Politicians are calling this frightened electorate "security moms." They're the voters who, up until recently, were called "soccer moms"—mothers who worried about abortion rights and good schools, social security and civil liberties. But times have changed, and people have sobered up. On abortion, for example, 68 percent of soccer moms in an astonishing poll now favor banning, or greatly restricting, abortion. Today, there's only one big thing these moms really care about: the safety of their kids.
A recent Time magazine cover story says that the security mom is not just worried; she wants answers. Time quoted California mother Debbie Creighton, who would normally choose candidates who strongly support welfare and abortion rights. "Since September 11," she said, "all I want in a president is a person who is strong."
Terri Brill, a Denver mom, adds, "Personally, I think we need to close our borders."
Andrew Kohut of the Pew Research Center notes that "all the polls showed women feeling much more personally vulnerable, much more personally threatened" after September 11.
This real life "fear factor" has already influenced one election, according to presidential advisor Karl Rove. It was a shift in voting among mothers of young children that enabled Republicans to make unprecedented gains in last year's off-year election.
The obvious answer to what's driving security moms is that they're frightened by the possibility of more terrorist attacks. But also, September 11 sobered us up to reality.
First, the terrorist attacks reminded us that we live in a dangerous world. Through the affluent nineties, we believed, as one historian put it, that we were at the end of history—that we had overcome historical and cultural forces that might threaten us. We'd won the Cold War, and most Americans no longer had to worry about things like enough food for the family, a roof over their heads, or safety. Unlike our parents and grandparents, we had time to worry about more abstract things—like saving the rain forest, or making sure snail darters have good homes.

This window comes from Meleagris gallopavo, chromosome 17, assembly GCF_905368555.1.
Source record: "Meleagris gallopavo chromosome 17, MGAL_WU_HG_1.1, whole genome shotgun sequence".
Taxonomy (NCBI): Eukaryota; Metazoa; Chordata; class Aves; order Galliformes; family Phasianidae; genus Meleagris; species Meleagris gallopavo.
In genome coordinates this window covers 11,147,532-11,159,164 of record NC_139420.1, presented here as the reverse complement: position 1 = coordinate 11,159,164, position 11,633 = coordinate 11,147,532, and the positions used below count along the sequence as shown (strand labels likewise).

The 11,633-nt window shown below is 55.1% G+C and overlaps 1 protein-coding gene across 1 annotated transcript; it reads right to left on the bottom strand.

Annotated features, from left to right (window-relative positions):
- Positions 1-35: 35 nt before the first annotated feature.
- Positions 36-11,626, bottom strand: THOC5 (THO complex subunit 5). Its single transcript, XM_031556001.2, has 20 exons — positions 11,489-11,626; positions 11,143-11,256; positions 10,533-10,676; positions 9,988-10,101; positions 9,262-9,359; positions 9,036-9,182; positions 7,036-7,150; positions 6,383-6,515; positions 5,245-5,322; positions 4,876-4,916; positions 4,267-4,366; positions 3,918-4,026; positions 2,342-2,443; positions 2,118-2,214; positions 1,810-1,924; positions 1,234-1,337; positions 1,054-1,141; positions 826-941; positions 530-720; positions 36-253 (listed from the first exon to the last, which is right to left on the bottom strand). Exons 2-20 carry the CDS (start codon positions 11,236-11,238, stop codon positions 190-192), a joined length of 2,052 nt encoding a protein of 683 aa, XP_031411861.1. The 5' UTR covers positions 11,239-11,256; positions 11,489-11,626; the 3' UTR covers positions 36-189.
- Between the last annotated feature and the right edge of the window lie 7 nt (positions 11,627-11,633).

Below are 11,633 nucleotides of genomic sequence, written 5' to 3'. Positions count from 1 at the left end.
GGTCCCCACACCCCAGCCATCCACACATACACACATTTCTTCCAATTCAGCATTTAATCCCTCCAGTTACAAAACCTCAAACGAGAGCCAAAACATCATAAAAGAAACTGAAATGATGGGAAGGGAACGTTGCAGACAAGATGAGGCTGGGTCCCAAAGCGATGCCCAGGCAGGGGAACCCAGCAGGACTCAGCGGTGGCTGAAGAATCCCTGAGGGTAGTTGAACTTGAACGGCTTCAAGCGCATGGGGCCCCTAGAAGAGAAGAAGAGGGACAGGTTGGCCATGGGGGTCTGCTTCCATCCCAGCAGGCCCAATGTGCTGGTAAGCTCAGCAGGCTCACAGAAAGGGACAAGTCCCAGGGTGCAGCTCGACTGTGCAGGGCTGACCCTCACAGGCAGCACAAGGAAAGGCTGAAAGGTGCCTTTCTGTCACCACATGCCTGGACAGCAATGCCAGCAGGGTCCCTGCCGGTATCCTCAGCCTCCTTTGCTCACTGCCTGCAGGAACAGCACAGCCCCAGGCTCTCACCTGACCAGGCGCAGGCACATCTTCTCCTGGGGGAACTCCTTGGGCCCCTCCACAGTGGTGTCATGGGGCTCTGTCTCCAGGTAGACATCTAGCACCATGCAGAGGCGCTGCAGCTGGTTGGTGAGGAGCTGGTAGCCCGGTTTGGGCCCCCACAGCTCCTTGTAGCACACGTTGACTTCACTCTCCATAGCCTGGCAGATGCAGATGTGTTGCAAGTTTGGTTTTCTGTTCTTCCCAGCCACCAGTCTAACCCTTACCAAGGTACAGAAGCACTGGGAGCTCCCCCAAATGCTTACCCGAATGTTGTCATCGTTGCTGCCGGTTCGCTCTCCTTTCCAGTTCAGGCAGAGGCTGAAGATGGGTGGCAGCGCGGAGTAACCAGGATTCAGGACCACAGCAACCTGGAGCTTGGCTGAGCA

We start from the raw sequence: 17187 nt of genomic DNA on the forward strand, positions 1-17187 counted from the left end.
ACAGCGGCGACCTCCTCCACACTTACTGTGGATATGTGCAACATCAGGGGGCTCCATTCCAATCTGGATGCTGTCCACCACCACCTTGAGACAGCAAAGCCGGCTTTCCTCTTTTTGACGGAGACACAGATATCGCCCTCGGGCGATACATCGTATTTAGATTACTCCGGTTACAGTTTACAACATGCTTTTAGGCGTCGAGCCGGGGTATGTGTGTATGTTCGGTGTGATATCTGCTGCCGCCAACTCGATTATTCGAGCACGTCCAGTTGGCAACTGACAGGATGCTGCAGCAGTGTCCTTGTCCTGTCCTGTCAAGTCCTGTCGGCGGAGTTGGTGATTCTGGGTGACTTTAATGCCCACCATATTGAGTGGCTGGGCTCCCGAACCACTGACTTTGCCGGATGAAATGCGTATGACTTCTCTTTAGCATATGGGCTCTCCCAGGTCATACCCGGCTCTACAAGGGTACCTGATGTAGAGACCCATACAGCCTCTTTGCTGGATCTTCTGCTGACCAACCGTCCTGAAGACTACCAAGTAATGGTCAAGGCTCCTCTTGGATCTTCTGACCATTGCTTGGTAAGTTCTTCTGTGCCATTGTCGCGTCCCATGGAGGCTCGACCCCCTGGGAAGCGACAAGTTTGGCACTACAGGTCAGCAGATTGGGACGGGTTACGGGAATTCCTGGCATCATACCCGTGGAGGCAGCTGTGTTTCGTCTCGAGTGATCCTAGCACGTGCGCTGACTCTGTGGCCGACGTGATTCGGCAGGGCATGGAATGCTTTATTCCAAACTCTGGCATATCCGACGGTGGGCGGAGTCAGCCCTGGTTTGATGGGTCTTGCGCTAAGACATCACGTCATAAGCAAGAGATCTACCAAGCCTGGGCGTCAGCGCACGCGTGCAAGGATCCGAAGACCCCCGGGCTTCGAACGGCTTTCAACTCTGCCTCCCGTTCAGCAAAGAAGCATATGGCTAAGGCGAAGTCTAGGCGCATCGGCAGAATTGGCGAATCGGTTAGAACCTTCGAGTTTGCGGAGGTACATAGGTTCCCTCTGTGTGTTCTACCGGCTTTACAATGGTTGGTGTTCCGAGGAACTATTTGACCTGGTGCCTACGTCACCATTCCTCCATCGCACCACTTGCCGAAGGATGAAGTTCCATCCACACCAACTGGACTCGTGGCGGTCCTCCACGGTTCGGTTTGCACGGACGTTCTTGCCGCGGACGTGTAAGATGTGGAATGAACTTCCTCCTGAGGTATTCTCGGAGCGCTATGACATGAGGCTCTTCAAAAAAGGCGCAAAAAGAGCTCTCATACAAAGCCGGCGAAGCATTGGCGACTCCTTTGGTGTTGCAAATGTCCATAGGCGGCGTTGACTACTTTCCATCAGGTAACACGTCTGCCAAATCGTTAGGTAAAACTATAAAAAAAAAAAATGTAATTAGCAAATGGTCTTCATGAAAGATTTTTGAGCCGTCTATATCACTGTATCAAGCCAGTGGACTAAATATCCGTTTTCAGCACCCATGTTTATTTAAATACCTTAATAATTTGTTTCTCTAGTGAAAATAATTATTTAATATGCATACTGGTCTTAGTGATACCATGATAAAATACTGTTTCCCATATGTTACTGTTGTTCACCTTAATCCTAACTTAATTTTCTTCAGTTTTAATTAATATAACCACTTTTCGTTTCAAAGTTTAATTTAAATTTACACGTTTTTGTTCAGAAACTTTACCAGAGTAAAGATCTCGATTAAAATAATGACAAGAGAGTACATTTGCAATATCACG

In a real sense, we thought we had overcome the effects of the Fall. The events of September 11 proved just how wrong we were. The biblical account is still true.
Another reason we're scared, of course, is because of television news. Twenty-four hours a day, what do the news channels lead with? Frightening stuff that happens—or that might happen. Channels that give us "all news, all the time" are making us all scared, all the time. They're skewing our perceptions of reality.
What's the answer? Naturally, we should hold our leaders accountable to protect us from terrorism. After all, that's government's first duty biblically. And some of us could do well to turn off the television once in a while. But most of all, remember Jesus' words: "Be not afraid."
As we prepare to commemorate the second anniversary of September 11, we may find ourselves unable to shake feelings of fear. Well, okay. We live in a fallen world, and we shouldn't kid ourselves. But remember, Jesus is always with us.
For further reading and information:
Joe Klein, "How Soccer Moms Became Security Moms," Time, 17 February 2003.
Karen Tumulty and Viveca Novak, "Goodbye, Soccer Mom. Hello, Security Mom," Time, 2 June 2003. (Note: posted on the Democratic Senatorial Campaign Committee website.)
Mark Stricherz, "A Moral Majority," Weekly Standard, 4 August 2003.
Karen S. Peterson, "Gen X moms have it their way," USA Today, 14 May 2003.
John Fischer, "Dangerous for the Good," BreakPoint Online, 7 March 2002.
Anne Morse, "That's Entertainment," BreakPoint Online, 11 April 2003.
The "9/11 Worldview Resource Kit" includes Is the Father of Jesus the God of Muhammad?: Understanding the Differences between Christianity and Islam by Wilberforce Forum Board of Reference member Dr. Timothy George and When Night Fell on a Different World: How Now Shall We Live? by Charles Colson, a booklet that helps Christians gain a biblical worldview understanding of the events of the day, as well as a "BreakPoint This Week" CD including two interviews with Charles Colson, who reflects on the impact and implications of the events of 9/11 on American society and the world.
Parental involvement in education is essential to student success. To facilitate that involvement, the "Teacher-Reacher Packet" makes it easy for you to have a year-long outreach to your child(ren)'s teacher, who will appreciate your concern and support.
C. John Sommerville, How the News Makes Us Dumb (InterVarsity, 1999).